Women of the Arab Spring

When I worked as a news editor in Beirut, I once had to pick a picture to illustrate a piece on Yemenis’ desperation at Friday’s prayer, after former President Abdullah Saleh refused to step down in February 2011.

I was torn between one image featuring a crowd of women clothed in abayas, weeping as they kneel down in awe and raise their hands to implore the Lord’s mercy at the mosque.

The other picture focused on one man who was shedding a few tears in a blurred background of people.

When I asked a fellow Lebanese journalist for advise, he immediately suggested that I select the second image because, he contended, Arab women are extremely emotional and it has become a common thing to see them cry. On the other hand, the sight of an Arab male weeping is more powerful.

Though my colleague’s comment meant no harm and was underlining a predominant cultural feature amongst Arab females, it disturbed me somehow.

Hence, for a woman in particular, witnessing the Muslim world change right in front of your eyes, is deeply inspiring as it debunks the stereotypical image of the subservient Arab female but also of the apathetic Arab nation under the yoke of dictatorship.

During the Arab Spring, women have repudiated their traditional status in patriarchal societies and faced tear gas in their struggle for freedom. They came under the spotlight when Yemeni journalist and activist Tawakkol Karman won the Nobel Peace Prize.

Across North Africa and the Middle East, protesters have rewritten the history of the past century. The same way Chinese have imposed themselves on the international stage after a century of humiliation, Arabs have gained prominence worldwide as they proved that they were a highly politicized people.

What has impressed me is the fact the civil society has achieved what political leaders failed to do: unite. Arabs have overcome, for some time, their many differences to join forces against oppressive rulers.

While I was shouldering past the mob of Egyptians in Cairo’s Tahrir Square in March 2011, I was able to feel the galvanic atmosphere. I could not help but pause for a moment and appreciate the sense of unity amongst people coming from different walks of life, and shouting the same slogans. For once, I saw Arab women and men, young and older, traditional and liberal, beggars and bourgeois part of the same group, expressing their patriotism through dissent.

For decades, the socio-economic gap in the region has been deepening and creating an ideological chasm between Arabs themselves. As the upheavals were unfolding, I could hear French and American-educated (understand upper-class) Moroccans, Tunisians and Jordanians express their fear of a takeover by the scorned ‘shaab’ (the people in Arabic).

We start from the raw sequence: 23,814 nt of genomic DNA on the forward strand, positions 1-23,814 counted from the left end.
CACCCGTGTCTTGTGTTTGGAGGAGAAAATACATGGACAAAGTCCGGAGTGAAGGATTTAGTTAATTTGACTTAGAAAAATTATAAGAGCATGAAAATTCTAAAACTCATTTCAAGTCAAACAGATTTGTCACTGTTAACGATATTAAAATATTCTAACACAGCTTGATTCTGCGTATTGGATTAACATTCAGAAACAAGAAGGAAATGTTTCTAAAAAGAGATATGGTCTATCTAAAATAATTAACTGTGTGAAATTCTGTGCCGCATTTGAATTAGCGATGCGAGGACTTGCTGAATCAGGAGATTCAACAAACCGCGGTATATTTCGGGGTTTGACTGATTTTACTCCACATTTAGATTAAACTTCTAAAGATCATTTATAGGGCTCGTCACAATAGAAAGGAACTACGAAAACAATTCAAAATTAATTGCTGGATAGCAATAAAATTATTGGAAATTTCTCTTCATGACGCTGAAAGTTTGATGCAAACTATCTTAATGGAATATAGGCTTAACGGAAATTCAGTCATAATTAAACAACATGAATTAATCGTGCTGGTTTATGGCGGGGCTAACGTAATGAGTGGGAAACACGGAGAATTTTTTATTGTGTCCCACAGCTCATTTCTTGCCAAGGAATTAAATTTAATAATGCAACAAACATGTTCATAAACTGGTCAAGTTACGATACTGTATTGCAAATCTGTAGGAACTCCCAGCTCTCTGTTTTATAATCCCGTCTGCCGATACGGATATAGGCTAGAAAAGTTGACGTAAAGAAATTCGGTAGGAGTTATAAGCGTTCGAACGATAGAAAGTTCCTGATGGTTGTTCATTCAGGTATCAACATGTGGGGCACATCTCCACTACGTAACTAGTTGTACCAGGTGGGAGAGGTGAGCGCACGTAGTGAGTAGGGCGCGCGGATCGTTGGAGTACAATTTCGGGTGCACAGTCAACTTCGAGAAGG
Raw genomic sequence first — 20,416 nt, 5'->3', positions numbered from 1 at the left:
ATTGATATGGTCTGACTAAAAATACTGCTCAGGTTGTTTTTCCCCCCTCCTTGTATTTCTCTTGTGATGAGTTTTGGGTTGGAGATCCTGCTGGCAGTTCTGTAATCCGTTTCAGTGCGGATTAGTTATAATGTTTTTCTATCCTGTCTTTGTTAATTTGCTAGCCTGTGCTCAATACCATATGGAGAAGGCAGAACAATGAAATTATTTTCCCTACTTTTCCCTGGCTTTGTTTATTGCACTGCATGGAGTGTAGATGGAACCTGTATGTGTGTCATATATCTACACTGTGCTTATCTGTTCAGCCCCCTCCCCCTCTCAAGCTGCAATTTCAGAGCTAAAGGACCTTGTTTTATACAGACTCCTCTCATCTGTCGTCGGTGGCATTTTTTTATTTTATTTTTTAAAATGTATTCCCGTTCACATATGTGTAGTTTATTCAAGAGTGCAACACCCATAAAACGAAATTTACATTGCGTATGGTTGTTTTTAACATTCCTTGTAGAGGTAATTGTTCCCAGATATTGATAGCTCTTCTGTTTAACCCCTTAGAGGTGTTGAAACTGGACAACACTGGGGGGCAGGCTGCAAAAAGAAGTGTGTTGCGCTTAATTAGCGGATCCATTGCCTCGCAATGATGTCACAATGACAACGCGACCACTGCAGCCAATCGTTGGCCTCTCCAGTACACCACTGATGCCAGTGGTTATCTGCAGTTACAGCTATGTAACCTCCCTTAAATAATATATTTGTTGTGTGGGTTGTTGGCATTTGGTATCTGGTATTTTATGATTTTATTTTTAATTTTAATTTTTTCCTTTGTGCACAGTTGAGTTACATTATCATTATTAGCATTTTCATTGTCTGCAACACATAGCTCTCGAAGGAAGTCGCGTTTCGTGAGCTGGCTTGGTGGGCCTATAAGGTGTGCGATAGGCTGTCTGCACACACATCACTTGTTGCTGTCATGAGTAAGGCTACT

For instance, I recall discussing the developments of the Jasmine Revolution with a Tunisian young professional working in finance in Paris in September 2011. Sadly enough, she assured me that no one was starving in Tunis, which, she insisted, carried on as a burgeoning entertainment hub in the region.

Furthermore, what fascinated me as I covered the Arab revolutions was the range of intense emotions people expressed. I deeply felt Egyptians’ ire and abhorrence of the Old Guard’s regime. Coverage of Libyans burning Gadhafi’s green book emphasized their unshakable commitment to revolt.

Despite crackdowns by Assad’s military forces, Syrians have been impressively steadfast and fearless. They have ingeniously sought financial and technical support through various means in neighboring Lebanon where bloggers and activists found a haven.

As for Moroccans, they have been the most idealist protestors. When I participated in the February 20 movement (opposing the government) demonstrations in the suburb of Sidi Maarouf, at the outskirts of Casablanca a few weeks before the November 2011 electoral turning point, I was impressed by their enthusiasm.

Most of them acknowledged the ‘Moroccan exception’, as they described it, and asserted that Morocco is different than the Arab countries that were shaken by uprisings. As protestors were shouting, “they [the king and government officials] live in palaces and we dig graves”, I sensed that these people were deeply fearful of chaos. Thus, they carefully formulated their demands and ensured not to mention any overthrow of the regime.

However, despite Arabs’ unity in their cause, women have clearly not earned the same status as men in protests. I find deplorable the instances of sexual assaults to crush women or just harass them, such as CBS correspondent Lara Logan’s public rape by Egyptians.

I can honestly say that I could have had troubles in Tahrir Square if I was not walking around with a male friend. I even had to slap an Egyptian demonstrator after he touched me inappropriately, as I was standing amongst the crowd. Clearly, it is taking time for Arab men to get accustomed to a preponderant public role for women.

 Unexpectedly, disappointment followed the thrill.